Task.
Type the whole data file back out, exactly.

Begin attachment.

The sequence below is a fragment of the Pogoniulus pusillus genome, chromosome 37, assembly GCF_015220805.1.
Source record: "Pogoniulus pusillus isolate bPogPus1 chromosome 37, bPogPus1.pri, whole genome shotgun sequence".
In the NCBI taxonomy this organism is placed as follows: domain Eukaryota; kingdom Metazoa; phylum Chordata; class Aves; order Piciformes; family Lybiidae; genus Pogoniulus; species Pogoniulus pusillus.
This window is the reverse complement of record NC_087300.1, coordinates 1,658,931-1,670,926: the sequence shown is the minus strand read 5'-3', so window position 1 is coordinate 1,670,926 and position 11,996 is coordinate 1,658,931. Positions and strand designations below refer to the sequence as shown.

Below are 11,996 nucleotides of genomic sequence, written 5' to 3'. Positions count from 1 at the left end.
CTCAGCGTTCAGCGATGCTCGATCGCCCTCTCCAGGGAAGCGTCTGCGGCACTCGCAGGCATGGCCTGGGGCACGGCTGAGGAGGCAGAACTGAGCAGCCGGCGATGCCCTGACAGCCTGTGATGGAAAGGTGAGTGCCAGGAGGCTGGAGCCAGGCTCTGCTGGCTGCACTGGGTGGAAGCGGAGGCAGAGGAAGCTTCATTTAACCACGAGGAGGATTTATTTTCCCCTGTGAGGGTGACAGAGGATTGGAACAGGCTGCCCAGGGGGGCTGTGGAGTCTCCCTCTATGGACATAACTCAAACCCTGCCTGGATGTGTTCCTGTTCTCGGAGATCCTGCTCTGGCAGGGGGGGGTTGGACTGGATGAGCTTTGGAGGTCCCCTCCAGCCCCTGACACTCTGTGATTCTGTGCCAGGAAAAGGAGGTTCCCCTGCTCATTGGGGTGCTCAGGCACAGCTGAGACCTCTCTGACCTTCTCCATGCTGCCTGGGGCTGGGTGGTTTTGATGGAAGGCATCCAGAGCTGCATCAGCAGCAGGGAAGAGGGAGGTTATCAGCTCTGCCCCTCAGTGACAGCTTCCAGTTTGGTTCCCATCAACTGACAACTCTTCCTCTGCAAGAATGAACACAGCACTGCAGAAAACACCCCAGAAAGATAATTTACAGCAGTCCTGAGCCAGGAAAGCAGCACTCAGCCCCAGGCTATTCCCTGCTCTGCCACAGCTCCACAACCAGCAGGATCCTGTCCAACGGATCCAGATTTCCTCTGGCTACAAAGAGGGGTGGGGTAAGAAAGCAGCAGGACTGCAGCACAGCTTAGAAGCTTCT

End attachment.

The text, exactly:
The sequence below is a fragment of the Pogoniulus pusillus genome, chromosome 37, assembly GCF_015220805.1.
Source record: "Pogoniulus pusillus isolate bPogPus1 chromosome 37, bPogPus1.pri, whole genome shotgun sequence".
In the NCBI taxonomy this organism is placed as follows: domain Eukaryota; kingdom Metazoa; phylum Chordata; class Aves; order Piciformes; family Lybiidae; genus Pogoniulus; species Pogoniulus pusillus.
This window is the reverse complement of record NC_087300.1, coordinates 1,658,931-1,670,926: the sequence shown is the minus strand read 5'-3', so window position 1 is coordinate 1,670,926 and position 11,996 is coordinate 1,658,931. Positions and strand designations below refer to the sequence as shown.

Below are 11,996 nucleotides of genomic sequence, written 5' to 3'. Positions count from 1 at the left end.
CTCAGCGTTCAGCGATGCTCGATCGCCCTCTCCAGGGAAGCGTCTGCGGCACTCGCAGGCATGGCCTGGGGCACGGCTGAGGAGGCAGAACTGAGCAGCCGGCGATGCCCTGACAGCCTGTGATGGAAAGGTGAGTGCCAGGAGGCTGGAGCCAGGCTCTGCTGGCTGCACTGGGTGGAAGCGGAGGCAGAGGAAGCTTCATTTAACCACGAGGAGGATTTATTTTCCCCTGTGAGGGTGACAGAGGATTGGAACAGGCTGCCCAGGGGGGCTGTGGAGTCTCCCTCTATGGACATAACTCAAACCCTGCCTGGATGTGTTCCTGTTCTCGGAGATCCTGCTCTGGCAGGGGGGGGTTGGACTGGATGAGCTTTGGAGGTCCCCTCCAGCCCCTGACACTCTGTGATTCTGTGCCAGGAAAAGGAGGTTCCCCTGCTCATTGGGGTGCTCAGGCACAGCTGAGACCTCTCTGACCTTCTCCATGCTGCCTGGGGCTGGGTGGTTTTGATGGAAGGCATCCAGAGCTGCATCAGCAGCAGGGAAGAGGGAGGTTATCAGCTCTGCCCCTCAGTGACAGCTTCCAGTTTGGTTCCCATCAACTGACAACTCTTCCTCTGCAAGAATGAACACAGCACTGCAGAAAACACCCCAGAAAGATAATTTACAGCAGTCCTGAGCCAGGAAAGCAGCACTCAGCCCCAGGCTATTCCCTGCTCTGCCACAGCTCCACAACCAGCAGGATCCTGTCCAACGGATCCAGATTTCCTCTGGCTACAAAGAGGGGTGGGGTAAGAAAGCAGCAGGACTGCAGCACAGCTTAGAAGCTTCT